This completes the SID monitoring station. The monitoring station consist of the large loop antenna, the three stage OpAmp amplifier/filter, the feed line, and the soundcard/software used for unattended monitoring. So what can you expect to see on a quiet solar day? Well, below is a set of plots during a typical quiet solar period.
The plots start at around 2:00 a.m. local time here in Florida (EST). During nighttime hours the VLF signals drastically increase in signal strength and then begin to vary due to fading. Presumably the propagation path during these hours is via the E layer. These are the hours where the receiver is not capable of detecting SID events from solar flares. After all, the Sun is on the opposite side of the planet. Between 6:00 & 7:00 a.m. local time the signals begin to drop in strength. This is the transition between E layer sky wave propagation and D layer creation/propagation due to the Sun’s ionizing effect on the Ionosphere. During daylight hours and quiet solar periods the plots will be pretty close to a straight line. This is because during these hours the D layer is more or less at equilibrium. Now, if there was a solar flare of sufficient size during the daylight hours, like the example below, the plot would show a sharp rise (or drop) in the signal strength of the VLF station and then a slow decay back down to the previous level. It’s possible to tell how strong the solar flare was just by looking at how much the signal increased before going back down again. The three VLF tations monitored are at different distances from the receiver so the dawn/dusk patterns are different for all three. I find it interesting to study these variations on a daily basis. Here is a great circle map for each of the paths with the distances labeled.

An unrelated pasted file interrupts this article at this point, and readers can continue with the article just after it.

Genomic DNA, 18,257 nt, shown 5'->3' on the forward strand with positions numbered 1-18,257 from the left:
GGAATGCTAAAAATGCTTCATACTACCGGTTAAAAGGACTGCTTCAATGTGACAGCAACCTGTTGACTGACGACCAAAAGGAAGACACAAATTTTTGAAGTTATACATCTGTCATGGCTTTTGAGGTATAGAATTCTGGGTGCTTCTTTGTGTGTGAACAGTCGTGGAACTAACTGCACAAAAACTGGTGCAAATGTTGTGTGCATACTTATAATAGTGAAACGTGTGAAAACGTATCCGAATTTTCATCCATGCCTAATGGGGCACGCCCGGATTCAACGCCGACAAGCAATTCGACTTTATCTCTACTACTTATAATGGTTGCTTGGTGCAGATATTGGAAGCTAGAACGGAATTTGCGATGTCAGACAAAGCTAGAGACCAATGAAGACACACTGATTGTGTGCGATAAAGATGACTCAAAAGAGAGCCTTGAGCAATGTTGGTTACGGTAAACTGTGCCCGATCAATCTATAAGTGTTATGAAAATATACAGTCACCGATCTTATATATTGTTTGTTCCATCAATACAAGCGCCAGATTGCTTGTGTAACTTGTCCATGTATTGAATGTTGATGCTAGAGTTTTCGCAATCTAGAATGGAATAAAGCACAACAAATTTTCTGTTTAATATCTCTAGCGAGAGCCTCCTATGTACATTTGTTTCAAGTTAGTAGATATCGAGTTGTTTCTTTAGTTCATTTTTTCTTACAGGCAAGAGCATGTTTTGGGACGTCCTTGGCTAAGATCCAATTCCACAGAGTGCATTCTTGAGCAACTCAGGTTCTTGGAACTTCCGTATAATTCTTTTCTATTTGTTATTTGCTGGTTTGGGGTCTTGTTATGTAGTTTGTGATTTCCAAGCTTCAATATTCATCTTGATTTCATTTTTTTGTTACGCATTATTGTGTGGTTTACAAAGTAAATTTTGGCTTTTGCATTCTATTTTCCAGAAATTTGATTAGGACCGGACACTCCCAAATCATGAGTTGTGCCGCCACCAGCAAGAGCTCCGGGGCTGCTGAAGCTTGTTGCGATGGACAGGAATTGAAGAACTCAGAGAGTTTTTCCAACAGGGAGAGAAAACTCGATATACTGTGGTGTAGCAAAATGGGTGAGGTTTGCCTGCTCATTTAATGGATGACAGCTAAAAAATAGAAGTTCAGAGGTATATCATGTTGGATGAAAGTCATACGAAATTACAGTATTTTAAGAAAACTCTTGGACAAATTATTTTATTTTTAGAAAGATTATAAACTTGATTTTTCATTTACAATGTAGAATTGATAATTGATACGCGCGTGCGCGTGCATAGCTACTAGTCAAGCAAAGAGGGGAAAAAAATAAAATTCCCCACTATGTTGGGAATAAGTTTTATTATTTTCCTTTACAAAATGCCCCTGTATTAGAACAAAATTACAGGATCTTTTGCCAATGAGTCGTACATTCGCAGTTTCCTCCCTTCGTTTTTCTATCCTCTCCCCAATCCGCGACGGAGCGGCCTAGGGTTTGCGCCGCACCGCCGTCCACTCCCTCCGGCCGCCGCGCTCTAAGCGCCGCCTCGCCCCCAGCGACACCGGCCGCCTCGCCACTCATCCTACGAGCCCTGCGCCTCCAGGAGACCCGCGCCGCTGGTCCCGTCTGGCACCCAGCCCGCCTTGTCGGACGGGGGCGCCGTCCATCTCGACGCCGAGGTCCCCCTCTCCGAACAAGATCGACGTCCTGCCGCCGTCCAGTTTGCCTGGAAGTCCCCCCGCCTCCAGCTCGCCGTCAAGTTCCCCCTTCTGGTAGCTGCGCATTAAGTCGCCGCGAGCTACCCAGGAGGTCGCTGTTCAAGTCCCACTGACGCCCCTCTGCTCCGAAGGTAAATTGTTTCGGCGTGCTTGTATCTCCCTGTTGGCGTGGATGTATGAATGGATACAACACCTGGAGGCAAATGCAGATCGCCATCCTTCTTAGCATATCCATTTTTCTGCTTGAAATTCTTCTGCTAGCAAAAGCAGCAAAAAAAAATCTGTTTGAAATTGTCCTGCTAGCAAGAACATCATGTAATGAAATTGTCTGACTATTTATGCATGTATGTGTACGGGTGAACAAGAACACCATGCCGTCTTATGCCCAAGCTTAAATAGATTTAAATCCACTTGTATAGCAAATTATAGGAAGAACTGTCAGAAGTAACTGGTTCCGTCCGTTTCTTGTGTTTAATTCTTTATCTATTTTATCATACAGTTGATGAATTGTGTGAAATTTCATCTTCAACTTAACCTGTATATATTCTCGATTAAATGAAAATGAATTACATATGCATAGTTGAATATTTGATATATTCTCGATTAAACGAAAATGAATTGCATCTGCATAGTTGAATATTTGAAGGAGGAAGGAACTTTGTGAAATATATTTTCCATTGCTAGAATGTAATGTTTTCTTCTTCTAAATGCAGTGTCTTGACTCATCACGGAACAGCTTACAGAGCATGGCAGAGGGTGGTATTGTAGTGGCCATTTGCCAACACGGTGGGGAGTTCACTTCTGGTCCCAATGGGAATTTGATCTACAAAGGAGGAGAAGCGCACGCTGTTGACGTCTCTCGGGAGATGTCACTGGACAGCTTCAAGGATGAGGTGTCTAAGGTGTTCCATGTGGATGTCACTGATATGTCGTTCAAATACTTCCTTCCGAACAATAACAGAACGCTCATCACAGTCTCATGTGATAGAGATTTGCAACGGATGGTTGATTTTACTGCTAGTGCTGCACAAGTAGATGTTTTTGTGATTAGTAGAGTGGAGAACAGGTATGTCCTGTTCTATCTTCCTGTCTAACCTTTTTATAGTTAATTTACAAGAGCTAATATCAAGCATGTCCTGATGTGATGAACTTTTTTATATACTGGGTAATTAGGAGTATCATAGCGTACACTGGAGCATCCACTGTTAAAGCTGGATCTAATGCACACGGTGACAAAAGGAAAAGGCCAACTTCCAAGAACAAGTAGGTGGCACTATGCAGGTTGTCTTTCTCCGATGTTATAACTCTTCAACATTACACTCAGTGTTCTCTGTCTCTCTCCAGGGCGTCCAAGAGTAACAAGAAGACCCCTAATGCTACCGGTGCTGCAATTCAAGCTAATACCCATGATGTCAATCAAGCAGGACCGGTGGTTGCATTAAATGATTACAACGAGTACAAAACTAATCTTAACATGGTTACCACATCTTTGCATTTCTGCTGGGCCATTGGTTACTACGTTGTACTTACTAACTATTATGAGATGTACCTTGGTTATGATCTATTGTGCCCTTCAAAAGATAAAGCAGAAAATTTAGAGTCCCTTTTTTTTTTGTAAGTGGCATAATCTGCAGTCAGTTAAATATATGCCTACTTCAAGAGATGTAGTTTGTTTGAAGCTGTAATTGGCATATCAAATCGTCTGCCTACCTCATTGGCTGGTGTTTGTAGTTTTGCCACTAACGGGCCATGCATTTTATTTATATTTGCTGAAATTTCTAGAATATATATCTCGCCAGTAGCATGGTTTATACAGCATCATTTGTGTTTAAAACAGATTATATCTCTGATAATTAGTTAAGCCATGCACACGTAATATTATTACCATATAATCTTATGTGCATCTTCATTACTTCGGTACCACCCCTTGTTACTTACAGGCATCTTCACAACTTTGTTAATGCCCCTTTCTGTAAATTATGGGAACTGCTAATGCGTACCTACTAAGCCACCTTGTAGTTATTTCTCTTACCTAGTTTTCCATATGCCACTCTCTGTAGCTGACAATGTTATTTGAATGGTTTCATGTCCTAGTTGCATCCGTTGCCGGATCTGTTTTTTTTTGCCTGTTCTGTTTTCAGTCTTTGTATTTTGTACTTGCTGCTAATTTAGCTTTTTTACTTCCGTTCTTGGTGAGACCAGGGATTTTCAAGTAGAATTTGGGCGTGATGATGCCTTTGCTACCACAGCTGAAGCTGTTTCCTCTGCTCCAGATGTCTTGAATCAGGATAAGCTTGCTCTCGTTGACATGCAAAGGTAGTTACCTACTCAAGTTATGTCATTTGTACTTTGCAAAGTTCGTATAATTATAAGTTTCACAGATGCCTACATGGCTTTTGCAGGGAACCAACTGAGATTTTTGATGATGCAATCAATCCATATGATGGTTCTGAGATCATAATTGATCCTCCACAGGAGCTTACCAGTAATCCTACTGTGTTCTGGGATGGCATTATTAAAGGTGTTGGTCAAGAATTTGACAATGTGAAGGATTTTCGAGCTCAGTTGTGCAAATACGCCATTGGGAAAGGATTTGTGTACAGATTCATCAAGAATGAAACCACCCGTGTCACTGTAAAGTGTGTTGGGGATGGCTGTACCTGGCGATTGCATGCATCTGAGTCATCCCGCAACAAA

Now here is an example of a somewhat active solar day. On Dec 18, 2009 at 1855UTC a C5 solar flare from sunspot 1035 erupted causing a SID event on the below plot. Since the flare occurred later in the afternoon (Florida), the NAA and NAU paths showed small variations where the NML path which was still well lit by the Sun showed a much more pronounced spike.
I should again stress that this is a very effective way of monitoring the Sun for solar flares, and many Universities and scientist use this technique as a supplement to the more advanced techniques such as satellite monitoring of the Sun. Furthermore, SID event monitoring is used by scientist to study the D layer itself. The electron densities in the D layer are not high enough (typically < 10^3 cm^-3) to allow ionosondes and incoherent scatter radars of even the highest power to receive significant echoes from this layer. Also, the D layer is too low in altitude for conventional satellites to make in situ measurements yet too high for balloons. Therefore, the D layer is very difficult to study by scientist. SID monitoring is one effective way of studying this poorly understood layer of the Ionosphere.